Group TWO will consist of proactive, powerful, respected, followed leaders. Group ONE will consist of reactive, weak, disrespected leaders that will lose their best people – to the leaders of group two. Embrace that paradigm.

Jeffrey Gitomer is the author of twelve best-selling books including The Sales Bible and The Little Red Book of Selling and 21.5 Unbreakable Laws of Selling. Visit www.Gitomer.com<http://www.gitomer.com/> or email Jeffrey personally at salesman@gitomer.com<mailto:salesman@gitomer.com>.

© 2014 All Rights Reserved, Reprinted with permission from Jeffrey Gitomer.

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Word choice is very important, especially for managers. Always use a stronger word when attempting to motivate or convince people. If you find yourself using “pabulum” in your writing, you can always go to the Thesaurus in Word (Review Tab, third icon from the left) to get some suggestions for better words to use in their stead.

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Profound Quote of the Day:

“Usually the first problems you solve with the new paradigm are the ones that were unsolvable with the old paradigm.”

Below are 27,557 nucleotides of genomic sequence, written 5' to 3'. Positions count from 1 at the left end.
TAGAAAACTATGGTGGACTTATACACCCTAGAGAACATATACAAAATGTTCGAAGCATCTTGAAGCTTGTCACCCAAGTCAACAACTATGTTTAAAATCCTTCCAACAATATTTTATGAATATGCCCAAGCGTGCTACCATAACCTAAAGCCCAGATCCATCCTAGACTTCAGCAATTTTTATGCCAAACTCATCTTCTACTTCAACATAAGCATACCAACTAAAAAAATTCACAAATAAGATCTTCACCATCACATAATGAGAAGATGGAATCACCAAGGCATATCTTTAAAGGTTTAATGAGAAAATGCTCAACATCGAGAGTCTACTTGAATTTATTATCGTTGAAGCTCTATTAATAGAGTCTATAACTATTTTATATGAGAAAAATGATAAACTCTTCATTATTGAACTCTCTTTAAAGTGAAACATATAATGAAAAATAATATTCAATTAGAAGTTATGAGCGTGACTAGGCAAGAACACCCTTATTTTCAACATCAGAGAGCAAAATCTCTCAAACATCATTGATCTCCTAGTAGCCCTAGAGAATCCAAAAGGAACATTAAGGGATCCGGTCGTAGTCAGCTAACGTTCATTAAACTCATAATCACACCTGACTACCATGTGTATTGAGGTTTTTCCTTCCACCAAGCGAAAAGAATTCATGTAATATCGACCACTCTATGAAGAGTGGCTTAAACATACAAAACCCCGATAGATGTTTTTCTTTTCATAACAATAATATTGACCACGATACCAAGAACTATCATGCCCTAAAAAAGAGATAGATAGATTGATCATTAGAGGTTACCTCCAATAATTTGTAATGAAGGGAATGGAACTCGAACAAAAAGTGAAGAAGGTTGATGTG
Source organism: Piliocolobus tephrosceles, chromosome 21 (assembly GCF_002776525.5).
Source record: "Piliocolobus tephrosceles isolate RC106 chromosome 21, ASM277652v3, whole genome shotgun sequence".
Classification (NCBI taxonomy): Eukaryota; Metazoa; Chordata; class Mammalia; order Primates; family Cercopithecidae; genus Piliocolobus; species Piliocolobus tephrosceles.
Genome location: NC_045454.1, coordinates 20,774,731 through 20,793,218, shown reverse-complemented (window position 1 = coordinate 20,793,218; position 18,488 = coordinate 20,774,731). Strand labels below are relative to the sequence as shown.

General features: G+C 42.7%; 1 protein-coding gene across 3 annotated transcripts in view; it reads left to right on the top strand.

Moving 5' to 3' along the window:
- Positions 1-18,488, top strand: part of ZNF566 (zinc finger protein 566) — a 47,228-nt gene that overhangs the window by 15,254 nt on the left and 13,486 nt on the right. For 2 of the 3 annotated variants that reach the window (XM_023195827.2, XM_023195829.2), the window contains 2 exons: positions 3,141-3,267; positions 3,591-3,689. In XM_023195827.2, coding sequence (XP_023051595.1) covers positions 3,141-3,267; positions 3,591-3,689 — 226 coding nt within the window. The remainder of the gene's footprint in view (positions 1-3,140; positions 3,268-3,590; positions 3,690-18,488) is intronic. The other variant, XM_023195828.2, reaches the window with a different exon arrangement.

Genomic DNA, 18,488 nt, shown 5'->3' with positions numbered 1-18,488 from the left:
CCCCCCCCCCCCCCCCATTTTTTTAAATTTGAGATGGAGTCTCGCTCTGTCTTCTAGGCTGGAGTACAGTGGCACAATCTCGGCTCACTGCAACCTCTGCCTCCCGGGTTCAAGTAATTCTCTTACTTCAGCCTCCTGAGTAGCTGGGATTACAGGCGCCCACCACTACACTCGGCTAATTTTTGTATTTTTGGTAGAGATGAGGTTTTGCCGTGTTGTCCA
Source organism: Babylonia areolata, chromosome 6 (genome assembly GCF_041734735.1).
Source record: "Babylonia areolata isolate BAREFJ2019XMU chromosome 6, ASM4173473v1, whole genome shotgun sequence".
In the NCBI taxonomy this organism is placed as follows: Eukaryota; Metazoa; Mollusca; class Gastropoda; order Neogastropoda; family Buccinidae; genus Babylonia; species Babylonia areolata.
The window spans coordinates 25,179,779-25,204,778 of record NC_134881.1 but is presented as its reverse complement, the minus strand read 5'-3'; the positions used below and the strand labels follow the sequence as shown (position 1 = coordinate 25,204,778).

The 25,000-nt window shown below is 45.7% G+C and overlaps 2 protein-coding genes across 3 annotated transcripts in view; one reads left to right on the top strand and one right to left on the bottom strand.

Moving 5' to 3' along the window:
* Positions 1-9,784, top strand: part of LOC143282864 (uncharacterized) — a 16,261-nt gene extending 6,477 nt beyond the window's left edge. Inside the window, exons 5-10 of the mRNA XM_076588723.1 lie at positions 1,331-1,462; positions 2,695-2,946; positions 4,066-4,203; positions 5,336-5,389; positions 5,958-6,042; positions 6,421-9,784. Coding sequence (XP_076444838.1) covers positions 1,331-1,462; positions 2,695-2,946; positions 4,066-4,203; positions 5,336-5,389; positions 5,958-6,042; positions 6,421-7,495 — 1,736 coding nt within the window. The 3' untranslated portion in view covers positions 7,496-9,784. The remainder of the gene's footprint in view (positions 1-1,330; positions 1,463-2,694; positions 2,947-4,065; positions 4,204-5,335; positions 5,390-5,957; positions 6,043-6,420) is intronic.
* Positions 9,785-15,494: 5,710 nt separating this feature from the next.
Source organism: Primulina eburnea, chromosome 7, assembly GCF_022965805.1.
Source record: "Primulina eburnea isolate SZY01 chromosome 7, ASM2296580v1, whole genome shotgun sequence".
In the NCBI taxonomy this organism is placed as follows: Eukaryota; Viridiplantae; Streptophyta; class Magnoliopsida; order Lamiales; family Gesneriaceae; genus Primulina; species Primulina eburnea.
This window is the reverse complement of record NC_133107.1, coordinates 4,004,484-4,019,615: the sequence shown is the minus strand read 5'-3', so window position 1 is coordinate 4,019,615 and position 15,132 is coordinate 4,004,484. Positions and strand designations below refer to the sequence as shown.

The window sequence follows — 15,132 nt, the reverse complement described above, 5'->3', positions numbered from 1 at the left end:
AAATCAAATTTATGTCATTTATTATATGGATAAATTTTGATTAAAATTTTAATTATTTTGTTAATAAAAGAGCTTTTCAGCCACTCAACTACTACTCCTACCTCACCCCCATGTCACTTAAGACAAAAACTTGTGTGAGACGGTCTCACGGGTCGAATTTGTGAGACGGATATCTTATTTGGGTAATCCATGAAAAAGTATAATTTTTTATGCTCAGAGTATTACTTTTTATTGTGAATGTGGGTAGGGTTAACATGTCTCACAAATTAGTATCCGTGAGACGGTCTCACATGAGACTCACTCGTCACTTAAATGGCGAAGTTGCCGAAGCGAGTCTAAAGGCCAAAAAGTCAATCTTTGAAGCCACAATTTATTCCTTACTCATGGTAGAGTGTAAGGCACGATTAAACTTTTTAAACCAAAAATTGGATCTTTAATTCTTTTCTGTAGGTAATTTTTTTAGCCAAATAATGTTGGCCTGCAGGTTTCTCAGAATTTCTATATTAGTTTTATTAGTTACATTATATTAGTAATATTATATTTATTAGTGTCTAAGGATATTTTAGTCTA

–  Joel A. Barker, American futurist and lecturer
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Prior To vs. Before

May 22, 2014

Grammar purists will tell you that you should not use the expression “prior to” as a preposition when you mean “before.”

They will tell you “prior” is an adjective that means “earlier” or “previous.” You wouldn’t say “earlier to” or “previous to,” so you shouldn’t use “prior to.”

My well-worn Webster’s dictionary says “prior to” is “pompous or affected,” and others say the expression is “stuffy,” and “longer, clumsier, and awash with pretension.”

My dictionary also says (under synonyms for preceding): “PREVIOUS and PRIOR imply existing or occurring earlier, but PRIOR often adds an implication of greater importance,” as in the word “priority.”

Examples:
Work orders with waivers approved prior to their due date are also considered compliant.